The IPO went well?
Yes, we raised nearly $190 million, which enabled us to retire debt and go in some new directions. My main challenge now is managing growth and our increasing organizational complexity. Last year was very active: we opened an office in Zurich and secured European distribution rights for our products, set up a joint venture with a partner in Mexico to build our brand there, and purchased Astro Gaming, a California-based gaming accessories company. Our office in southern China has grown significantly, and we’ve just opened a second office in China to manage sales and marketing. Our revenues have increased by more than 44 percent in the past year. So operationally, the business has changed a lot in a short period of time.
What are some of the challenges that come with conducting business on so many international fronts?
Skullcandy products are currently distributed in over 70 countries, a number that expands every month. So a major challenge for us is how to establish our brand in each local market. Good brands are globally consistent, but they’re locally relevant. We have to build and create demand and bring a message that is relevant in Shanghai, Panama, South Africa, Europe, or wherever. The United States is one big market. Contrast that with Europe, where we have a central office, but where there are lots of different markets that require different strategies and investments.
Our supply chain is complex. Most of our manufacturing happens in China, so the basic manufacturing piece—assembling millions of parts at just the right time, building high-quality widgets, selecting the right colors, and so on—that’s one challenge. Then the product has to be shipped and distributed to 30,000 or 40,000 locations across the globe, where government rules, regulations, labor laws, cultures, and tax structures vary significantly. The consumer sees a cool product and an awesome brand, but there’s a huge amount of unglamorous business activities behind the scenes that is critical to Skullcandy’s survival.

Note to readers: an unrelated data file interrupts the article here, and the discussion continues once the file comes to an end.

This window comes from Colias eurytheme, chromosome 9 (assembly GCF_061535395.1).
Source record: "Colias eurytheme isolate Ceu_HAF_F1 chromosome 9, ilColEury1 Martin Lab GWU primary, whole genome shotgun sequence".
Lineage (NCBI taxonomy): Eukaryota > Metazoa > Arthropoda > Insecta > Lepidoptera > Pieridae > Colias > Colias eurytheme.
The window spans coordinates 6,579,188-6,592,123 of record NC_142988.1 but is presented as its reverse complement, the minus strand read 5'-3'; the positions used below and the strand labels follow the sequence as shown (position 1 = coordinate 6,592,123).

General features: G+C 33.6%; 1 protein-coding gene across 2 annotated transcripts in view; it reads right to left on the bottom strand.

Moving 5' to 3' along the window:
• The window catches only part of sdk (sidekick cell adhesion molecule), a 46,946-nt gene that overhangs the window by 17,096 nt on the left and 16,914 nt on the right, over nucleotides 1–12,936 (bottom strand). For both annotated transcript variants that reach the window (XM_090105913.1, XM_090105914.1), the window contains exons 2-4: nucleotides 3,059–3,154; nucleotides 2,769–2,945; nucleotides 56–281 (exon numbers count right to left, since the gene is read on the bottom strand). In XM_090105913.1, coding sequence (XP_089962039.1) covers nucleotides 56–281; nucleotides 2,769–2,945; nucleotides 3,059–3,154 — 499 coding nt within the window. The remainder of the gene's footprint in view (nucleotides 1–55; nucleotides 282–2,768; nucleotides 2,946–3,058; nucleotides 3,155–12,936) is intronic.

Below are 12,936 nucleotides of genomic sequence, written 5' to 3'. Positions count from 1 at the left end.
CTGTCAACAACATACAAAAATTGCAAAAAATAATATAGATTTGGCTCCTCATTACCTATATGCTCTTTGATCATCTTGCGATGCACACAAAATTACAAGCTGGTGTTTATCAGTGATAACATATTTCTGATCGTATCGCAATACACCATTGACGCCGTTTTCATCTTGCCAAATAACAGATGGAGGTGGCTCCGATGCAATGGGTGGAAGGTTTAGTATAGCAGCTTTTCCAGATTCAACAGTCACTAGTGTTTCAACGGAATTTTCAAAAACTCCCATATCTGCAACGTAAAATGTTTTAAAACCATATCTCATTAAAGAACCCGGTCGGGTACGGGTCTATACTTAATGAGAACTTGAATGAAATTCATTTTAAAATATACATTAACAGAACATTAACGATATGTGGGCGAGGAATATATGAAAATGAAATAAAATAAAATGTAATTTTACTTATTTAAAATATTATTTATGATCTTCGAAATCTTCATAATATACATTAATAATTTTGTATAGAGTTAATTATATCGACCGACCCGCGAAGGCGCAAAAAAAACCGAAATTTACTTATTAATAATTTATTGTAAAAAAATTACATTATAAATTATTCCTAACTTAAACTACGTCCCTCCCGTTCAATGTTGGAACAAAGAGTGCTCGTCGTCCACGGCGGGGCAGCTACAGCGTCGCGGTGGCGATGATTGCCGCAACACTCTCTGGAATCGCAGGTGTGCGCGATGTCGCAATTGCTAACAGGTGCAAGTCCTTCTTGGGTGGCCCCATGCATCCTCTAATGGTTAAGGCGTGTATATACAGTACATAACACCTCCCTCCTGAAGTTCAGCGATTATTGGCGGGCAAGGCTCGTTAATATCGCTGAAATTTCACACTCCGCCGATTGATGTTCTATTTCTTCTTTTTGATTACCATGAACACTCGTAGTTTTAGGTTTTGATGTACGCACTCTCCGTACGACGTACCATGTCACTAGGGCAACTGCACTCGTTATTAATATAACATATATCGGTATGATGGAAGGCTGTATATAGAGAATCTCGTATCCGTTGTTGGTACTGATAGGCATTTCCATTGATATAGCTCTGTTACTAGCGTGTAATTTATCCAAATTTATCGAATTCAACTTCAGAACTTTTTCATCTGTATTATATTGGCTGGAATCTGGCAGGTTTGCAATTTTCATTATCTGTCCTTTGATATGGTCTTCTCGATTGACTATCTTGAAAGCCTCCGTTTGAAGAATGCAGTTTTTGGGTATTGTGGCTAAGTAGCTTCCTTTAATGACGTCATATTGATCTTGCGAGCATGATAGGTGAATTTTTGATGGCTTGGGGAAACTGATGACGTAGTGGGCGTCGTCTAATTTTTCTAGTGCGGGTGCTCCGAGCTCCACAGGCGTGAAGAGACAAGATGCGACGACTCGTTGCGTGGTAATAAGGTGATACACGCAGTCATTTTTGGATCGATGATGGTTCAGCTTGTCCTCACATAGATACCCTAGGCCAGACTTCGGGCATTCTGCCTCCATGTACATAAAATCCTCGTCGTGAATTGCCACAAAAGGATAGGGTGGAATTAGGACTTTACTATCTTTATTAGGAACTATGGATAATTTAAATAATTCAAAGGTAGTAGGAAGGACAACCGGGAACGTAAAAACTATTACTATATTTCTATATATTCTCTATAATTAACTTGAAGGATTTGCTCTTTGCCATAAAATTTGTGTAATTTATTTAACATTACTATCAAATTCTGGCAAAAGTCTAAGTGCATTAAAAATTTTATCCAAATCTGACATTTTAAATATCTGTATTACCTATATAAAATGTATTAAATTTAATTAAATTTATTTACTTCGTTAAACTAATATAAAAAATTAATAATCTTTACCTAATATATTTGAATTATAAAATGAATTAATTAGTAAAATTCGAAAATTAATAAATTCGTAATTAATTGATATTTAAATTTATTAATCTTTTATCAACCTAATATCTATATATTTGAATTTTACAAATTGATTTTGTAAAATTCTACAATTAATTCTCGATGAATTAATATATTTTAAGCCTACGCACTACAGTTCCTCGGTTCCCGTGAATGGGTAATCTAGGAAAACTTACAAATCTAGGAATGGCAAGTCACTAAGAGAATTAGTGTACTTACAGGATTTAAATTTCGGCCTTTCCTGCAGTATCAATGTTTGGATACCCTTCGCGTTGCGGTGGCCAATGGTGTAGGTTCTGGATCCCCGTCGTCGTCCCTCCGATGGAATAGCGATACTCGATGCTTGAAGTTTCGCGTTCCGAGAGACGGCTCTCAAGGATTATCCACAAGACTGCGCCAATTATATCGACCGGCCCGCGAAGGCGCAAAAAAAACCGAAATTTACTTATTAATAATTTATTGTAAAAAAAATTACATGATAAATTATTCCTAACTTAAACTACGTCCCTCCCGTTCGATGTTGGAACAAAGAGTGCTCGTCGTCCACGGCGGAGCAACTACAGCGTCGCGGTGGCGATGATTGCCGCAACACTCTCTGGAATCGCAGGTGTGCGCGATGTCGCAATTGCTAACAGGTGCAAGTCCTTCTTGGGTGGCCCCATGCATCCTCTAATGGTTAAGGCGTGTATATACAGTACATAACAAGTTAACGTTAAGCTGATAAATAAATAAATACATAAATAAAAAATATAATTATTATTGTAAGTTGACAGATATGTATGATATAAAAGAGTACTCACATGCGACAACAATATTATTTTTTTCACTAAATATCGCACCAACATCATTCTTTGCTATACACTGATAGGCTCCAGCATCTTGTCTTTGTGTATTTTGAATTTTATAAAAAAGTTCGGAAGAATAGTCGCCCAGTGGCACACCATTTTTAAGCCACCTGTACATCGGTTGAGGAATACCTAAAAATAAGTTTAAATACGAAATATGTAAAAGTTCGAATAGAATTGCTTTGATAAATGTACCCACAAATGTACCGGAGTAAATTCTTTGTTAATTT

Let’s talk about the glamour for a minute—the celebrity sports endorsements, team sponsorships, promotions featuring models and freestyle rappers. Is branding your top priority?
Building brand is fundamental to what we do. We play at this very powerful intersection between consumer electronics, media, and lifestyle branding. The more mobile phones, streaming media, and portable gaming evolve, the more time consumers are spending wearing headphones. Think about what headphones looked like in 2003 when the company launched—they were boring. It was a neglected category. Headphones had not been a branding statement before we entered the space. But now, that piece of real estate over your ears calls for self-expression. Along with your eyewear, your hat, your hoodie, and your jeans, headphones are a prominent way to say, “This is who I am.”